Friday, August 16, 2019

Minis: Gareth Brookes' Threadbare

Threadbare, at its heart, is putatively a transcript of a conversation between two older women on a bus about love, romance, and sex. Brookes overheard this conversation and even put out a tweet about it, and was urged to jot down the details. He did and turned it into a comic. However, that's underselling the craft aspect of the comic, which is both decorative and a key element of the emotional narrative. It's formatted as a comic book in terms of images, but each image was embroidered and photographed, rather than drawn. That even includes the word balloons, which were done with green and white thread. The results are surprisingly intimate and erotic, but the format manages an extra level of metaphorical vulnerability and fragility.

If the conversations themselves were relatively tame, the corresponding images were bluntly sexual. The first story was about a woman having an affair with a married man, as the topic was "when was the last time you were in love?" She talks about having to travel to see him, how exciting it was, but ultimately realizing that he was never going to leave his wife. The images depict connection as well as longing, as a man and a woman in various states of undress have phone sex with each other. Later, they are together and have sex. In both cases, Brookes depicts spidery tendrils emanating from the phone, lashing them together in their absence, but he also depicts each of them literally coming undone. The threads and tendrils act as apt visual metaphors for both sexual connection and emotional unraveling. This is a tragic story, as she realized as it was ending that she was no longer in love with him and would never love again.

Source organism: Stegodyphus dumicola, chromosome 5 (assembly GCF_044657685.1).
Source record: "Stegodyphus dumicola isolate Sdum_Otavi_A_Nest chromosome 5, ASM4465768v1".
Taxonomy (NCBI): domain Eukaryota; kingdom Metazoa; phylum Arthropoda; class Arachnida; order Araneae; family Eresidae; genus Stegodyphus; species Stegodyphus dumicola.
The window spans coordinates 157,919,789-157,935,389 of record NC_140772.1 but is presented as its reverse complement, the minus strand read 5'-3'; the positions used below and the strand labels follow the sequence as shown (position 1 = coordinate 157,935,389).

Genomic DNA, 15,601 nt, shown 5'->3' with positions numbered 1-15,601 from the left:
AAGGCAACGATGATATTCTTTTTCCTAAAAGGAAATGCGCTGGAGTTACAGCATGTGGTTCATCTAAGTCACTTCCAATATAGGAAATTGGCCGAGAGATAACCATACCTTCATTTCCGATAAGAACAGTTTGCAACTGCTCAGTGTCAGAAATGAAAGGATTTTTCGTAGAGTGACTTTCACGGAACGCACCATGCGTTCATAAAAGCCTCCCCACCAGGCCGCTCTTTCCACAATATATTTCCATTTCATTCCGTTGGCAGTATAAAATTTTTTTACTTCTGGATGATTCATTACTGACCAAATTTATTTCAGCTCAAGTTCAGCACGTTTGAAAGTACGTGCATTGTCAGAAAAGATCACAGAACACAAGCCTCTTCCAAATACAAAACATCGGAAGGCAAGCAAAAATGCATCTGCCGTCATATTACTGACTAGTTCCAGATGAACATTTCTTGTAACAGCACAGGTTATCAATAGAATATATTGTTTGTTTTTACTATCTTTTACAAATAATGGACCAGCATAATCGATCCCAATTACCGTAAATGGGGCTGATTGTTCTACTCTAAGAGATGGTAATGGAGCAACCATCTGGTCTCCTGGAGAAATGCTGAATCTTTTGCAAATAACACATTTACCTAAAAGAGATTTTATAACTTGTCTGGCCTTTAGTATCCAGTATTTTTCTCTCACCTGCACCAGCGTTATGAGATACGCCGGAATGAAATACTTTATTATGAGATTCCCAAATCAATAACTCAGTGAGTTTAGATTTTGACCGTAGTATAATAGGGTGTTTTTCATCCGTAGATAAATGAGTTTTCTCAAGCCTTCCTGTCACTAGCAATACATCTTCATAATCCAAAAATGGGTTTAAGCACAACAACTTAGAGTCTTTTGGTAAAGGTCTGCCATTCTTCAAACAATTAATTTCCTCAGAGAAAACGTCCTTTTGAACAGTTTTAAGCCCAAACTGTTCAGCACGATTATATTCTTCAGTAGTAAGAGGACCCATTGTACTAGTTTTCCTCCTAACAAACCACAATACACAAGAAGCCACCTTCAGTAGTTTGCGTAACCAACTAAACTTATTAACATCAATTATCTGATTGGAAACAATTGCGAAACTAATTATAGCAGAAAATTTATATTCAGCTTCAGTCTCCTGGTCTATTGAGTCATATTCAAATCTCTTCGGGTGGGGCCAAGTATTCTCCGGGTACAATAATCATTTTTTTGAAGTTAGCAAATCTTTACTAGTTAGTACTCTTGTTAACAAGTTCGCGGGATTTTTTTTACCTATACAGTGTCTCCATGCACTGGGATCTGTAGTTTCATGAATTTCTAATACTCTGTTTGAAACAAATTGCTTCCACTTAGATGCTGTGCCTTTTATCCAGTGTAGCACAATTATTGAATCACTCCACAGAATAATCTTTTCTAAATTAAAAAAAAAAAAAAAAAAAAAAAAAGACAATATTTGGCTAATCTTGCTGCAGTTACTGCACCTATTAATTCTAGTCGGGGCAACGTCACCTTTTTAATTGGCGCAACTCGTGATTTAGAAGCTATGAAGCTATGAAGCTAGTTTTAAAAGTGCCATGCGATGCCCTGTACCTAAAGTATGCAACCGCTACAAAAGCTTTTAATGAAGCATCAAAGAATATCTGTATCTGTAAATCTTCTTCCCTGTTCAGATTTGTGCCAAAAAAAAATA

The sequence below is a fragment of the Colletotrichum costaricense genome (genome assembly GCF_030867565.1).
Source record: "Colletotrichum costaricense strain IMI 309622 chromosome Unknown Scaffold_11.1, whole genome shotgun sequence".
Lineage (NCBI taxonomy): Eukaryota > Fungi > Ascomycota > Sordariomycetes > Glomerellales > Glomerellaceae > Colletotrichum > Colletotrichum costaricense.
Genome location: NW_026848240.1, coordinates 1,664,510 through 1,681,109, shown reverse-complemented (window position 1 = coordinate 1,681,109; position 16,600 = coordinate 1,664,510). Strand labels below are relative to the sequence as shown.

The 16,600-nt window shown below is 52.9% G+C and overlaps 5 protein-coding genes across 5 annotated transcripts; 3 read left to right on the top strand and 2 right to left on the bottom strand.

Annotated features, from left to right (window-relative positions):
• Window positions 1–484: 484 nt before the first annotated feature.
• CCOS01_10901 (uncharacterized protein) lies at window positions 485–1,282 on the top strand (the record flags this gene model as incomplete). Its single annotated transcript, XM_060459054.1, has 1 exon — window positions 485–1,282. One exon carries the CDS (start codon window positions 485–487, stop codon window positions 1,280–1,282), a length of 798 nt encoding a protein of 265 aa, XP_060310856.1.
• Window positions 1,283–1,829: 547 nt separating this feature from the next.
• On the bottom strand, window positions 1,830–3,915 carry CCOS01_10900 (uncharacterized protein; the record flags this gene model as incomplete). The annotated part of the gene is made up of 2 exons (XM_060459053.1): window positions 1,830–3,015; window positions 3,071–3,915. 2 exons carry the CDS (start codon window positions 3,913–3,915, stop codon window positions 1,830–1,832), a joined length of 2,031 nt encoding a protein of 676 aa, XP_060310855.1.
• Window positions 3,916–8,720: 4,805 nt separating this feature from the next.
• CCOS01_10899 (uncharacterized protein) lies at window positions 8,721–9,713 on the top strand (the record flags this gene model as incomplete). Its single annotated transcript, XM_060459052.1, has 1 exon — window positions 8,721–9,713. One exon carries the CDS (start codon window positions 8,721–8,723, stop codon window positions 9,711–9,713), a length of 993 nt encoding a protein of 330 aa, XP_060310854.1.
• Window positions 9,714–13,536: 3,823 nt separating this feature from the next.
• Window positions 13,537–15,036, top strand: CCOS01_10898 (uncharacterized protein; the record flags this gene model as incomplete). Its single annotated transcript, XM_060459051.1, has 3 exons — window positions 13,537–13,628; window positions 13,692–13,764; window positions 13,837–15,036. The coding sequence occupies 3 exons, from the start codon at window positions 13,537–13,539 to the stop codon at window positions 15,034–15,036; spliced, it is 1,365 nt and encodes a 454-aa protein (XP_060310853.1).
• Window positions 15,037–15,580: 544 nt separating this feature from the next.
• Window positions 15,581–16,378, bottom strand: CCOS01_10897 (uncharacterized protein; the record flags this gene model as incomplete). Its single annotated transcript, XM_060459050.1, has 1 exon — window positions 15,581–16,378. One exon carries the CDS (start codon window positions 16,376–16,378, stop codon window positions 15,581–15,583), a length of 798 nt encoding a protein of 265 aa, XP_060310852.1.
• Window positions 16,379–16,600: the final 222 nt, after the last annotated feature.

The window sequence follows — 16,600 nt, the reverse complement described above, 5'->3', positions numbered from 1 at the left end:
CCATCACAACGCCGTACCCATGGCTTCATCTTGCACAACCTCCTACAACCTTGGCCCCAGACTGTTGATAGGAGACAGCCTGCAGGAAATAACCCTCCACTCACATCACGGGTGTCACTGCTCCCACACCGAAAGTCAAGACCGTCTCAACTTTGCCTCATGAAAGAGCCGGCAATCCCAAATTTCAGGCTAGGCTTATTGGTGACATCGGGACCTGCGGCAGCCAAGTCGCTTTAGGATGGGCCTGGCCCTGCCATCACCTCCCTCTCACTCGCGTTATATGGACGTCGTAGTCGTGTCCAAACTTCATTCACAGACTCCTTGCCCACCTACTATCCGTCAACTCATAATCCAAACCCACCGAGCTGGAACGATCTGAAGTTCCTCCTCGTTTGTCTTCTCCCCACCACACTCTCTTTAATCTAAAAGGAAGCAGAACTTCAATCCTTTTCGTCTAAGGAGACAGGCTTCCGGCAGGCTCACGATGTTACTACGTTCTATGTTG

The second story is a more wistful one, as the woman thinks back to an intense teenage romance that simply vanished. His family moved away, and he didn't say goodbye. However, at one point, she thought she was pregnant with his child, and dreamed about this for years afterward--even through her marriage. This is a story more about longing than passion, unlike the first story, save for a single moment of connection where she's imagining being impregnated by him. Even then, her memories and self-image are fraught and tattered. Only a single, final image of him naked lingers in fully-realized form, neatly stitched. It's also the last image of the book, as their reverie ends and they get off the bus, back to the reality of their present-day lives. This comic is a fascinating act of empathy, fully realized in a surprisingly expressive manner, given the medium.

Monday, August 12, 2019

Minis: Born To Die

Virginia Paine's mini Born To Die is subtitled "Dark Souls, Depression, And Making Comics." Video games have evolved to the point where their narrative qualities have elevated them above mere hobby status and much closer to an art form. One result of this is that playing certain games is metaphorically evocative in any number of ways, and Paine connects this particular game to depression and creation. Dark Souls is a notoriously difficult and unforgiving game. Its very premise is a grim one: the main player is the Chosen Undead, sent on a quest to rekindle an ancient flame by acquiring souls. The game is relentless in its gameplay and dark, but it has a compelling quality that draws a player to keep going not matter how many setbacks they face.